After Johnson is where the problems start. Bryant Johnson is a first round pick who never lived up to his promise. Dennis Northcutt is a Jacksonville castoff, which is saying something. Derrick Williams has some promise, but is buried on the depth chart. Yamon Figurs is a recent addition, but will likely focus on return duties. Will Heller is a career backup at TE, and first-rounder Brandon Pettigrew was injured in training camp and is still trying to figure out his role.
Behind center, Detroit went all-in on Matthew Stafford, which I thought was a terrible decision back in April. Stafford hasn't looked awful, but he certainly hasn't outplayed fellow rookie Mark Sanchez (who is on a much better team). Stafford has a big arm (894 yards, 3 TDs), but merely average accuracy (56.8% completion) and questionable decision-making (6 INTs, 65.6 QB rating). Basically, I didn't think that Detroit should have spent first-overall money on a guy who may or may not work out at the pro level, but the jury is still out on him.
Ever since dislocating his kneecap against Chicago, however, the Matthew Stafford debate is moot for the time-being. With Stafford likely sidelined another week, Daunte Culpepper takes the reigns again. And you know what that means:
I've got these tiny hands...
While we remember his time with Minnesota in the earlier parts of the 2000's, Culpepper has never been the same since his 2006 knee injury. He's bounced around a bit before settling in Detroit as a stop-gap QB, but he's still a capable passer. He still has a big arm, decent accuracy, and can run a huddle effectively. As weird as it seems, one of Daunte Culpepper's biggest weaknesses is the size of his hands. For a few years, Culpepper was averaging over a fumble per game. He has compensated for his tiny mitts by employing an unconventional throwing motion, but when he tries to run or gets hit in the pocket, he is prone to losing control of the ball.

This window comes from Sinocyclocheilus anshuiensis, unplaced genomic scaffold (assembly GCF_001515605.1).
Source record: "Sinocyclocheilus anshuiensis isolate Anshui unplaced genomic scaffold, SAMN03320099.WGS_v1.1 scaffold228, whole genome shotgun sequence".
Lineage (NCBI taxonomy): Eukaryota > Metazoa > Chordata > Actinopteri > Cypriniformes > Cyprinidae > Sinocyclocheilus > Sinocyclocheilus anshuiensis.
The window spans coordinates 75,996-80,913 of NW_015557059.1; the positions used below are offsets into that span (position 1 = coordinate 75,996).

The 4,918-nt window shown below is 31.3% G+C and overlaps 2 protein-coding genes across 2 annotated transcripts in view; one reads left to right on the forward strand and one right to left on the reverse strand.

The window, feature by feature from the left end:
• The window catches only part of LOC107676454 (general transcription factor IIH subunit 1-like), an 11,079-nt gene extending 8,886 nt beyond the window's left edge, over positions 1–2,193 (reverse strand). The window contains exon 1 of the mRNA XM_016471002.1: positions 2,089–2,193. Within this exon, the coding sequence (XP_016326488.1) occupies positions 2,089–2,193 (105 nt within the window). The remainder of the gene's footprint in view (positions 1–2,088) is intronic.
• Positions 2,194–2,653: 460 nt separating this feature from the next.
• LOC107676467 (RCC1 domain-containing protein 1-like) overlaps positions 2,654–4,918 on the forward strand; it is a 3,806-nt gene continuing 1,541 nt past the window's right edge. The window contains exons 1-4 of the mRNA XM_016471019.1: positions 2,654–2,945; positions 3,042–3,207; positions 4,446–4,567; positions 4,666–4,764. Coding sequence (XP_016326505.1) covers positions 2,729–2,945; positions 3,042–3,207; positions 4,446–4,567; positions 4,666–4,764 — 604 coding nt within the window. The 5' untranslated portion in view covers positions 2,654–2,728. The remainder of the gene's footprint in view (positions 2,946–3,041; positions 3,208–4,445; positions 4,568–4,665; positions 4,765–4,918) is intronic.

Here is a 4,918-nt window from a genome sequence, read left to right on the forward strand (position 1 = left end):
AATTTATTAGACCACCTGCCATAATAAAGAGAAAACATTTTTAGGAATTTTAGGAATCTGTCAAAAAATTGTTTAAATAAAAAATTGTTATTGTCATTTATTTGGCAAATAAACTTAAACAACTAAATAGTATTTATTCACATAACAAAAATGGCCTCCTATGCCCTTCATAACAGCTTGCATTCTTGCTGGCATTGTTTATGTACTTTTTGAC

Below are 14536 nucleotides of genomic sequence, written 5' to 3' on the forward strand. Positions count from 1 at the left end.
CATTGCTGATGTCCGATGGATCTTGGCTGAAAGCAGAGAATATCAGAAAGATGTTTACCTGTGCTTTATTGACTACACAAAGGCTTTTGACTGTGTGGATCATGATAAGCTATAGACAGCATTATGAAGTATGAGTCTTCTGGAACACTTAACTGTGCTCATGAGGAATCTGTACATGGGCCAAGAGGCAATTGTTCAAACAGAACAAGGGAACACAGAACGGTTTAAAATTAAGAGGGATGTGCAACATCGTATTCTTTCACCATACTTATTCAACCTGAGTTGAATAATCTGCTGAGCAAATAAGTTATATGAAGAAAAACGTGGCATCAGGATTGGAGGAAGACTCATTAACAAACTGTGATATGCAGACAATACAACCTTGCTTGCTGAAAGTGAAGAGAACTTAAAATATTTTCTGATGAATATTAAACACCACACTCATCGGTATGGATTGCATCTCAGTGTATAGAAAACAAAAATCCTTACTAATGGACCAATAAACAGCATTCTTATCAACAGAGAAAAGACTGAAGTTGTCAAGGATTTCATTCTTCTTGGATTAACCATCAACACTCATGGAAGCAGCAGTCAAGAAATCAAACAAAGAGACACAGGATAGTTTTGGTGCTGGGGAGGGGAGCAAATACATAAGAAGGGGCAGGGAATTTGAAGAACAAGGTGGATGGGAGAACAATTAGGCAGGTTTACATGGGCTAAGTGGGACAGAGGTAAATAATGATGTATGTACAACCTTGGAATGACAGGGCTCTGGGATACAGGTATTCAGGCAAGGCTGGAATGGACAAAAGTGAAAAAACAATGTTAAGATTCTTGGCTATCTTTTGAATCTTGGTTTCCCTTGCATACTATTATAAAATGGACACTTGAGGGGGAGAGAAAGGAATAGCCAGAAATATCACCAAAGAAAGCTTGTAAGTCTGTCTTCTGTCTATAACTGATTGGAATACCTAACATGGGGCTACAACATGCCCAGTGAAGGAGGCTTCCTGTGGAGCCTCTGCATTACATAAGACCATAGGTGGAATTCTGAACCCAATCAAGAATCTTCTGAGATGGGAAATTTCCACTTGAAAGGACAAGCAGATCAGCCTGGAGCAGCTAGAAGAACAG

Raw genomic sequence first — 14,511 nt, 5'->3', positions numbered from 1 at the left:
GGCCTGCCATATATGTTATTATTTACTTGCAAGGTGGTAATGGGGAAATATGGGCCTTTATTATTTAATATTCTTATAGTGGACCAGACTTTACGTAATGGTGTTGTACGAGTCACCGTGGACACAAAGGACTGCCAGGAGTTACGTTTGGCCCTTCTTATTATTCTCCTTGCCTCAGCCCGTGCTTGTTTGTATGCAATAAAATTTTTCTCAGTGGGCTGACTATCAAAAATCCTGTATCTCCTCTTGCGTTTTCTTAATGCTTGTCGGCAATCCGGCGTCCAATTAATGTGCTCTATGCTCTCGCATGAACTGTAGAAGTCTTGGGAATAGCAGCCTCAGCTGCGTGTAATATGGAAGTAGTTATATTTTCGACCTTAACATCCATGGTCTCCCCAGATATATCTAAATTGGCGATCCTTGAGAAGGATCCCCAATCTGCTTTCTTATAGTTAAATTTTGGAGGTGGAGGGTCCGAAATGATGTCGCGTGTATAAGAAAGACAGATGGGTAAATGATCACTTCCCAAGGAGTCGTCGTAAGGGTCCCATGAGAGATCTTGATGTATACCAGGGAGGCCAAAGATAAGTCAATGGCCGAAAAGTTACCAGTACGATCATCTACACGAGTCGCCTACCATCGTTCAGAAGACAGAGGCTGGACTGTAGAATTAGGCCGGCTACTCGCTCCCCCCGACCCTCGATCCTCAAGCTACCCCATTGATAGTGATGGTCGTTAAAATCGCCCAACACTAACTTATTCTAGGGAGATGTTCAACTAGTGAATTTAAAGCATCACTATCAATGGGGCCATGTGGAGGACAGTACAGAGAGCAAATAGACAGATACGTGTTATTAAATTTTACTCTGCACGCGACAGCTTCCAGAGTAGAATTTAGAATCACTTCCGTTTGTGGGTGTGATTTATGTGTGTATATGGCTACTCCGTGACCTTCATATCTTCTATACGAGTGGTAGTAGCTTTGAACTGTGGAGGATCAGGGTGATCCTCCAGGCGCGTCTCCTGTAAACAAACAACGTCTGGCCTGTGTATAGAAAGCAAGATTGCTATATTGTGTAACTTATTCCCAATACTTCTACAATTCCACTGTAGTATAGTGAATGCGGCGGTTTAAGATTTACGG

And Culpepper has been hit a lot lately. Seven sacks against the Steelers is downright Rodgers-esque. Even before that, though, the Lions gave up 10 sacks in 4 games, giving them 17 total for the season. The Lions simply cannot protect their quarterback, something we know all about. Backus is a decent blind-side protector, and Raiola has been around long enough to make good adjustments on the line, but Cherilus is still too raw, the interior linemen are too weak, and the backs do not block well.
Green Bay's 3-4 defense was supposed to be the kind that got after the quarterback and forced turnovers. While the +7 ratio fulfills the second part, the sacks simply haven't been there. Through four games, the Packers have five sacks. Two came against Jay Cutler, and two against Marc Bulger. Brett Favre and his porous offensive line wasn't even touched on Monday night.
The decision to change Aaron Kampman into a pass-rushing OLB was a head-scratcher during the offseason, and it's become downright dumbfounding in October. On the play where Favre had over 7 seconds to find a receiver, Kampman wasn't shut down by a Vikings lineman. He was in zone coverage, someplace he has been found all too often. Dom Capers' blitz-happy defense took a turn for the conservative when Atari Bigby went down in Week 1, so his return is much anticipated. The lack of pass rush has severely hampered the production of the defensive backfield. Charles Woodson, Nick Collins, Al Harris, and Tramon Williams are still ball-hawks. As long as they get opportunities from the front seven, they will break up more than a few passes.
Advantage: Push. While Green Bay has the clear advantage on paper, I want to see more results before I declare them to have any sort of edge.
GB rushing vs. DET defense: Detroit's run defense was one of the many weak points in 2008. Thus far in 2009, it hasn't been fixed. The Lions give up 4.9 yards per attempt on the ground. That includes performances of 142 yards by Mike Bell, 92 yards by Adrian Peterson, 121 yards by Matt Forte, and 77 yards by Rashard Mendenhall. Jim Schwartz has tried to fix the problem by shuffling personnel, but results are mixed. LB Ernie Sims was benched last week for rookie DeAndre Levy, DT Chuck Darby was waived to make room on the field for rookie Sammie Lee Hill, and Grady Jackson has seen more and more snaps.